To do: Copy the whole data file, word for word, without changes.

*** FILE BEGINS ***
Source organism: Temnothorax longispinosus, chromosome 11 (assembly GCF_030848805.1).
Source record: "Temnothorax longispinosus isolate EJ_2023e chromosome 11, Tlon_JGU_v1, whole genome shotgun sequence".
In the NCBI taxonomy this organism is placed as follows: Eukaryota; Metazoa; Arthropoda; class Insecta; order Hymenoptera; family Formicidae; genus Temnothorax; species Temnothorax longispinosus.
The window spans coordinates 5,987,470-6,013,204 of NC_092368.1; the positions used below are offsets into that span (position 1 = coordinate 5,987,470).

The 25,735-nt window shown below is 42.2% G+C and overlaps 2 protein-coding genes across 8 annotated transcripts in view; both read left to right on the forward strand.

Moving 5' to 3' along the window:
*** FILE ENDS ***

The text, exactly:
Source organism: Temnothorax longispinosus, chromosome 11 (assembly GCF_030848805.1).
Source record: "Temnothorax longispinosus isolate EJ_2023e chromosome 11, Tlon_JGU_v1, whole genome shotgun sequence".
In the NCBI taxonomy this organism is placed as follows: Eukaryota; Metazoa; Arthropoda; class Insecta; order Hymenoptera; family Formicidae; genus Temnothorax; species Temnothorax longispinosus.
The window spans coordinates 5,987,470-6,013,204 of NC_092368.1; the positions used below are offsets into that span (position 1 = coordinate 5,987,470).

The 25,735-nt window shown below is 42.2% G+C and overlaps 2 protein-coding genes across 8 annotated transcripts in view; both read left to right on the forward strand.

Moving 5' to 3' along the window: